Afghanistan music festival organisers hope for repeat of last year's success

Asian Dub Foundation among bands who will perform at the Sound Central event next month

The usual waves of diplomats, soldiers, aid workers and journalists streaming through Kabul's international airport will be joined next month by an unlikely mix of BMX bikers, break dancers, musicians from UK electronica collective Asian Dub Foundation and rock bands from across Central Asia, arriving to perform at one of the world's most surprising music festivals.

The organisers of Sound Central defied the odds last year to stage the country's first music festival in decades, at the edge of a park laid out by the Mughal emperor Babur around 500 years ago.

Now they are planning an even bigger week of workshops, screenings and concerts in September, as a step towards making the festival an annual event.

And they have persuaded Asian Dub Foundation, whose eclectic credits include a 2006 opera about the former Libyan dictator, Muammar Gaddafi, and playful art group Future Cinema, who mix live music and theatre into cinema screenings, to put Afghanistan on their tour calendar.

"We like to go to places that are off the map, places that other people don't go to," said Asian Dub Foundation's Steve Savale, in a phone interview from Slovakia. "We don't discriminate against countries."

"A lot of our music is underpinned by pieces from India, Bangladesh and Pakistan so it makes sense to explore Afghan music as well and what better place to do it than Kabul."

Public concerts are still a rarity in deeply conservative Afghanistan, where the Taliban banned most music when they were in power and musicians can still come under heavy pressure.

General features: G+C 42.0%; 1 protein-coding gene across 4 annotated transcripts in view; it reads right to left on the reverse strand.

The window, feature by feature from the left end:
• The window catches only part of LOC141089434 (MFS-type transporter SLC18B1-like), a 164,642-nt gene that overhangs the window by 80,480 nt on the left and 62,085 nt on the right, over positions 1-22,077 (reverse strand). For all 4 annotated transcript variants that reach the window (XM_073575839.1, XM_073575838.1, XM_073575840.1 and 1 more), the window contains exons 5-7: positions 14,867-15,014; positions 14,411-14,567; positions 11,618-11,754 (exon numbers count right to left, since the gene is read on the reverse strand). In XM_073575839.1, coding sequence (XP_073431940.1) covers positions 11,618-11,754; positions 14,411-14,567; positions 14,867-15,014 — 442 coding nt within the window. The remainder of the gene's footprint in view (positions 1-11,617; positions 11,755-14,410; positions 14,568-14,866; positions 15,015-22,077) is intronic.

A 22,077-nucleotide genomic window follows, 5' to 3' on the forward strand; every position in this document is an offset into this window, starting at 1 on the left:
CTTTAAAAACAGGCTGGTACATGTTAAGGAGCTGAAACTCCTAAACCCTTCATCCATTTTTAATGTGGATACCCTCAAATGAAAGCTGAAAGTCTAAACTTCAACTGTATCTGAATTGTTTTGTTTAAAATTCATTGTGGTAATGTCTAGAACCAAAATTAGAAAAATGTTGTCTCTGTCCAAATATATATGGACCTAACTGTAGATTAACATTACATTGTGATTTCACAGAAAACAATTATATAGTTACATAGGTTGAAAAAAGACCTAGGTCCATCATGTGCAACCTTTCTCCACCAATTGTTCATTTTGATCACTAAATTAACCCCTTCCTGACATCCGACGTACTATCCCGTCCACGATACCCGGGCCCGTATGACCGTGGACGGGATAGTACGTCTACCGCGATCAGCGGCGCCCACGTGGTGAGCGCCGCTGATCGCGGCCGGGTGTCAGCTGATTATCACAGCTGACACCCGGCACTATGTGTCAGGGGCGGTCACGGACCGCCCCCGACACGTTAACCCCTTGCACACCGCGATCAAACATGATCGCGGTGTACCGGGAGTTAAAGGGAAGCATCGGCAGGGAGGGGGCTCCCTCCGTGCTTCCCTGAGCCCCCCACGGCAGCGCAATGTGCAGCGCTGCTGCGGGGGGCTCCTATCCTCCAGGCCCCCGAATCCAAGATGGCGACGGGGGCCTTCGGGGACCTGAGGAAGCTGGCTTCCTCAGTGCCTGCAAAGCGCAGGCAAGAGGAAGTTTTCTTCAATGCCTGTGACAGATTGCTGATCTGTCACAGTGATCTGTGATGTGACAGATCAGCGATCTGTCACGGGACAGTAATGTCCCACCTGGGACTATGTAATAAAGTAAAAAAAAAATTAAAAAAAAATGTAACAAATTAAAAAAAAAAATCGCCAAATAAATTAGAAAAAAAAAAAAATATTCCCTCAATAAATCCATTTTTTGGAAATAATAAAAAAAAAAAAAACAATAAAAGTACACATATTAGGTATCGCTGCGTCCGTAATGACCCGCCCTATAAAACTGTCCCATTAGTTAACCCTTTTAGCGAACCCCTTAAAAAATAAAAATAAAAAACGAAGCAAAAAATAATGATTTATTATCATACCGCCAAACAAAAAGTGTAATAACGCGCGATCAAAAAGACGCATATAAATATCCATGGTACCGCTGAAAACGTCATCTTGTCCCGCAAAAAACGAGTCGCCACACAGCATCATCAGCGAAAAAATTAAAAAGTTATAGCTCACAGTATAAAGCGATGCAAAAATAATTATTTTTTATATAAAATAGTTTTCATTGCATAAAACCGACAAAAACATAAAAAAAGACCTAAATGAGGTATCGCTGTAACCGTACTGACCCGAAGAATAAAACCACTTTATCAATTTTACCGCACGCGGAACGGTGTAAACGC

Last week popular singer Shafiq Mureed cancelled a planned concert in the western city of Herat after mullahs condemned it as immoral, even though he planned to sing tributes to mothers and children, and patriotic songs, the local Tolo TV channel reported.

But with a very young population – over two-thirds of Afghans are under 25 – there is a huge appetite for music and art.

In the decade since the Taliban's removal from power Kabul has seen the creation of poetry groups, a contemporary art collective, and a string of bands; Afghanistan's first graffiti artists have also been trying to break the monotony of the city's blast walls and high compound enclosures.

"The festival last year was attended by men and women from all areas and ethnic groups of Afghanistan," said Sound Central organiser Travis Beard. "Afghans in Kabul are thirsty for alternative music in any form they can get it: live, online, from friends. We plan to supply that."

Future cinema will screen French film La Haine, the 1995 Mathieu Kassovitz portrayal of urban youth in the bleak suburbs of Paris, as part of the festival, that they believe will resonate with young Afghans despite some yawning cultural differences.

"It is such a powerful film, with I think quite a positive message overall. I hope it just perhaps opens up the idea of what young people can do and how they can actually try and make a change," said Fabien Riggall, the creative director of Future Cinema.

Contributor

Emma Graham-Harrison in Kabul

The GuardianTramp

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